By KATIE MOSHER
As thousands of beachgoers flock to North Carolina’s surf zone this summer, they can thank the National Weather Service and lifeguards for their ongoing efforts to improve rip current outlooks.
Those efforts join North Carolina Sea Grant’s beach safety outreach, including coordinating printing and distribution of Break the Grip of the Rip signs that are found up and down the state’s 300 miles of ocean coastline. The signs and related materials are part of a national partnership that includes the national Sea Grant network, weather service and other National Oceanic and Atmospheric Administration offices, along with the U.S. Lifesaving Association, the National Park Service and beach communities.
“Rip currents are the lion’s share of ocean rescues in this area,” notes Dave Elder, who leads ocean safety efforts in Kill Devil Hills on the Outer Banks. In addition to reporting conditions to the local weather office, Elder and his team are among lifeguards and forecasters around the nation who now provide daily data to a NOAA database.
Elder has been an active researcher as well, having worked with Greg Dusek of the University of North Carolina at Chapel Hill and partners at the U.S. Army Corps of Engineers over a number of years to catalog surf zone conditions and resulting rescues. The group uses that data to ground truth — and improve — rip current outlooks.
Dusek kept his focus on rip currents after he moved from doctoral studies to join the NOAA Meteorological Development Laboratory, where he analyzes national reports.
“Now we are feeding data to Greg at NOAA,” Elder explains. For example, lifeguards often report that conditions that bring strong shorebreak waves at high tide also bring rip currents at low tide, a finding that Dusek, Elder and colleagues noted in research journals.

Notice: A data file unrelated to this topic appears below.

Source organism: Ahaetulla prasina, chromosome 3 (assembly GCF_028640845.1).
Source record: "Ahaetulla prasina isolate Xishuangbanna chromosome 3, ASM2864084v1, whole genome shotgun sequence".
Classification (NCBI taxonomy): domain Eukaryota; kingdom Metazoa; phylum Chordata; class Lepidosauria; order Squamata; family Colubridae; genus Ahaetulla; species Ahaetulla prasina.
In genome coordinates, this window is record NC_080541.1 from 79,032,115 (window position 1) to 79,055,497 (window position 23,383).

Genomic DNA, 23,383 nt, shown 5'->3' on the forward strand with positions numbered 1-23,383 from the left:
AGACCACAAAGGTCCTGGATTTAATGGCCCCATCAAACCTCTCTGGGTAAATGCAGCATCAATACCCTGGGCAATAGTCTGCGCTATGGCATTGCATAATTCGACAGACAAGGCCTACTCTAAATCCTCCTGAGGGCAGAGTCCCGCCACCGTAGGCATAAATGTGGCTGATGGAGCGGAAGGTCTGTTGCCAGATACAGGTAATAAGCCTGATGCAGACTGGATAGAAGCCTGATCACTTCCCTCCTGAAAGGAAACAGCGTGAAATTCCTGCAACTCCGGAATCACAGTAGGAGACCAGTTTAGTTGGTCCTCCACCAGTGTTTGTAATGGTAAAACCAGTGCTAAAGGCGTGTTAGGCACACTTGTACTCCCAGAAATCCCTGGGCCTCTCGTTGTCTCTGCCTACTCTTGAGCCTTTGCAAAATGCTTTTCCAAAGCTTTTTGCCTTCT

Local and national lifeguard reports also describe longshore currents, surf height and rip current strength. Their rescue data shows a daily total and notes how many were related to rip currents.
Coastal weather forecast offices issue rip current outlooks at 4 p.m. for the following day, with an update at 4 a.m. Days with high threats often draw news reports by broadcast, online and print media.
“Based on any new input from the guards that may differ from the going forecast, the 11 a.m. update may be modified based on the lifeguard input,” adds Tom Lonka of the NWS office at Newport/Morehead City.
A similar process is followed by the Wilmington forecast office, which includes a portion of South Carolina, and the Wakefield, Va., office that covers the Currituck County beaches.
Steve Pfaff of the Wilmington NWS office has compiled a listing of rip current-related drownings at beaches in North and South Carolina, showing more than 80 deaths since 2000. Of that total, a clear majority of victims were male, with the largest category men age 41 to 50. Pfaff has suggested additional research could confirm how many of those were actually attempting to rescue family and friends.
Cape Hatteras National Seashore provides rip current information at its three lifeguarded beaches. Park staff also give safety information through programs at the visitors’ centers and lighthouses. “We always encourage people to swim near lifeguards,” Chief Ranger Paul Stevens explains.
Spencer Rogers, North Carolina Sea Grant’s coastal erosion specialist, has focused on rip current safety for more than 30 years. “If we save one life, it is worth it,” notes Rogers, who was the keynote speaker at an international rip current symposium in 2012.
Daily threats of rip currents are included in surf zone reports on www.weather.gov. For more information about rip currents, shorebreaks and longshore currents, go to www.ripcurrents.noaa.gov.
This article was published in the Summer 2013 issue of Coastwatch.
For contact information and reprint requests, visit ncseagrant.ncsu.edu/coastwatch/contact/.